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    Default "override" vs "extend" in build 311

    "override" vs "extend" in build 311


    Hi,

    I wonder why in build 311 the user classes override the designer classes instead of extending them? Would someone please tell me what changes this will impose on the developers?

    Thanks

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    In detail discussion of the changes:

    http://www.sencha.com/forum/showthre...g-Build-gt-298
    Aaron Conran
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    Even though I've already read that thread, I read it again. But yet I don't see a comparison between two paradigms. I don't see why did you switched from "extend" to "override" and I don't see how this transition affects me!
    All I know is that before this transition, any attempt to use a component results in instantiating a user class. This way any customized functionality provided by the user class was available to all since no instantiation of designer class would ever exists. The new paradigm does not enforce this and thus I don't know how the overridden user classes are going to be used!
    For example, I promoted a child component to a class. Then I added some new functionality by overriding it. Finally I deployed it and opened it in a browser. The result was unexpected. The promoted child component was instantiated from the designer class (instead of the overridden class) and thus had none of the new functionality.
    Am I missing something here or there's a problem with your design?

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    Quote Originally Posted by mehran View Post
    For example, I promoted a child component to a class. Then I added some new functionality by overriding it. Finally I deployed it and opened it in a browser. The result was unexpected. The promoted child component was instantiated from the designer class (instead of the overridden class) and thus had none of the new functionality.
    It seems that you bumped with a bug I heard about some time: Overrides are processed after apllication's launch.

    Overriden classes works for me so if aren't for you may be is because you use them in the main view and I'm not.

    Is the case? I mean, do you use overriden classes in the main view?

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    I'm not sure what do you mean by "main view". As far as I know, overridden classes are never used by the designer itself. Which means either they are loaded by developer explicitly or they are never used. In other words, regretfully they seem useless to me. I believe the previous inheritance design was much more solid. As I said before maybe I'm missing something here! I hope someone proves me wrong and shows me the correct way to use the new design so I can get back to work.

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    The way the overrides seem to flow for me is:
    - There is a class definition for the override class which has a requires[] statement for the base class.
    - The override class Ext.define (http://docs.sencha.com/touch/2-0/#!/...-method-define) implements the createdFn, which would happen after the Ext.define of the main class due to that requires[], and which does an Ext.override on the base class, guaranteeing the existence of the base class before executing.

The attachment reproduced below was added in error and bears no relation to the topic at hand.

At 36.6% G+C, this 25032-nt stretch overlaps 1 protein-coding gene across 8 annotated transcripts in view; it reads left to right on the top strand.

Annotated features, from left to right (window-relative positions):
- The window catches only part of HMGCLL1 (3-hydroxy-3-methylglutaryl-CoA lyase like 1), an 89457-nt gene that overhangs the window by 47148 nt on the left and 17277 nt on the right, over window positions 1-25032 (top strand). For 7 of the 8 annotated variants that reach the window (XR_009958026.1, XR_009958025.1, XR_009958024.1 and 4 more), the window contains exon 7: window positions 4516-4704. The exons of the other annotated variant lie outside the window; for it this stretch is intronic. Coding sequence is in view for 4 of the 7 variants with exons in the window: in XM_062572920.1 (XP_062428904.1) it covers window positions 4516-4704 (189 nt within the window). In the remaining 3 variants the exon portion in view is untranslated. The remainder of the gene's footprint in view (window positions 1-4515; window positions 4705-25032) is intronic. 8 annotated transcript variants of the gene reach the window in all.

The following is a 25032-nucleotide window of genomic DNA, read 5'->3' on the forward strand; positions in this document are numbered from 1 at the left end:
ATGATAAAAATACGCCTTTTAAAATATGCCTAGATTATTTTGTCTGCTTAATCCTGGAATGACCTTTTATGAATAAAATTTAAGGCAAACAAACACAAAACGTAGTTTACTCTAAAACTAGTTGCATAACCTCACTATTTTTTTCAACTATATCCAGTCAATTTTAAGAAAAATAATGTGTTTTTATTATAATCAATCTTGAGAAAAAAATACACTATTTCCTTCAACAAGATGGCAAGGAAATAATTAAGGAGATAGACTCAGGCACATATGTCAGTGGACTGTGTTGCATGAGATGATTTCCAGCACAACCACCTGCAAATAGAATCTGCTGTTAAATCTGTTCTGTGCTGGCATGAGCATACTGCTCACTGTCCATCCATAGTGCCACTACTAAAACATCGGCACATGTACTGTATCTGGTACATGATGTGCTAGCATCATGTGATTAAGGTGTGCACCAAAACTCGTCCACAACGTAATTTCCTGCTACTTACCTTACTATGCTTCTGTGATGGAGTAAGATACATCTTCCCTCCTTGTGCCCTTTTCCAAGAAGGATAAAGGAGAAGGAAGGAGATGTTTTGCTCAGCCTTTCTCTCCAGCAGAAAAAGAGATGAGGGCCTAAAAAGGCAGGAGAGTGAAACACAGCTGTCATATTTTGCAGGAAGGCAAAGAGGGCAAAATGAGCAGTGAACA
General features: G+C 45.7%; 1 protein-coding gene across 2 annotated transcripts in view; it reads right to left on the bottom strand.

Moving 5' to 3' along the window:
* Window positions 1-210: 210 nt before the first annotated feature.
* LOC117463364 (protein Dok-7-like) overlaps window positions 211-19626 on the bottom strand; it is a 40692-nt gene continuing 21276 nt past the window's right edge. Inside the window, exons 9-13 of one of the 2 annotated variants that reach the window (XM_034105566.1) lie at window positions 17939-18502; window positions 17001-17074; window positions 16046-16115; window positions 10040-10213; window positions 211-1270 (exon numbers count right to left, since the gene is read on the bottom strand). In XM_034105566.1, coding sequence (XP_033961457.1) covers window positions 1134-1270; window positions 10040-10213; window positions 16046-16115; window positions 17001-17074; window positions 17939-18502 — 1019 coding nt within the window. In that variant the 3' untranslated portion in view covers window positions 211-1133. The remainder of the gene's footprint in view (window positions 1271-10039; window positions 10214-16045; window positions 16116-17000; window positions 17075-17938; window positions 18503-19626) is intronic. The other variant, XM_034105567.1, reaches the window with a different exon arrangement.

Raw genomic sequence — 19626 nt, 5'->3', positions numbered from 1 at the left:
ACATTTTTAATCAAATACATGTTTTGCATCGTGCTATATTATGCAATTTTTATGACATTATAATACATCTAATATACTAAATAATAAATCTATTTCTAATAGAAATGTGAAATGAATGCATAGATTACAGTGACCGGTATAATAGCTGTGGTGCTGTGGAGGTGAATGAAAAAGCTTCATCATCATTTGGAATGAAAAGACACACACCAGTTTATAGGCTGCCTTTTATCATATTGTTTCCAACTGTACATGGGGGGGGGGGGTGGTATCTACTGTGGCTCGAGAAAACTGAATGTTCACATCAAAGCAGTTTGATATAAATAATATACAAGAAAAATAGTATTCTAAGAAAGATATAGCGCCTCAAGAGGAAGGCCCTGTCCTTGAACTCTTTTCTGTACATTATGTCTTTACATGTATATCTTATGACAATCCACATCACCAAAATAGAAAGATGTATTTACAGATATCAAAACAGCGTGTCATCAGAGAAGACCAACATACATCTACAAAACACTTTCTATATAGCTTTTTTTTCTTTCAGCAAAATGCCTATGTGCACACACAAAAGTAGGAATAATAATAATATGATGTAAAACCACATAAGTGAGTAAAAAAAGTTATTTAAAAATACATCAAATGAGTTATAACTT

- This means that as long as that override class gets included, all objects ever created will be the base class, and the override class is essentially just created to inject itself in to the process.
    - In your auto-generated designer.js file, you should see the override class in the requires[] config for the call to Ext.application(), this should make it one of the first things included, well before any launching() happens.

    If this is not what you see during the execution cycle, I think the Sencha folks will need more details or to see your project. There are still a lot of things you can't do directly from within the UI that can still/only be completed by overrides, which allows the vast majority of my large application to be built from within the designer. If there is an execution flow that is breaking from the one listed above, I'd love for them to know about it before it has an impact on me

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    I had a custom requires[] statement in my Application that I used in Build 298. In Build 311, there is an autogenerated requires[] statement that (unfortunately) cannot be added to. My custom statement was causing overrides to failure until it was removed. If you have one, remove it and overrides should function correctly.

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    Quote Originally Posted by Sottilde View Post
    there is an autogenerated requires[] statement that (unfortunately) cannot be added to.
    This is currently true, but we aware of that limitation and will be looking to address it.
    Aaron Conran
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    Finally I managed to get a hang of the new design, thanks to everyone. Now I believe the new design is an improvement over the previous one in all of the ways except one. And that would be an explicit mandatory "require" of the overridden class. And I believe that could be easily left to the developer.
    I had a hard time understanding the new design because I was trying to understand it by matching it to a classic design. But since we are coding in Javascript, we can manipulate a class (object) long after it is defined, and that's what exactly the "override" pattern does. The overridden class tries to manipulate the designer class in place! That's why we never make an object of the overridden class.
    I hope my words would come handy for someone who's as confused as I was.

    Thanks again,
    Mehran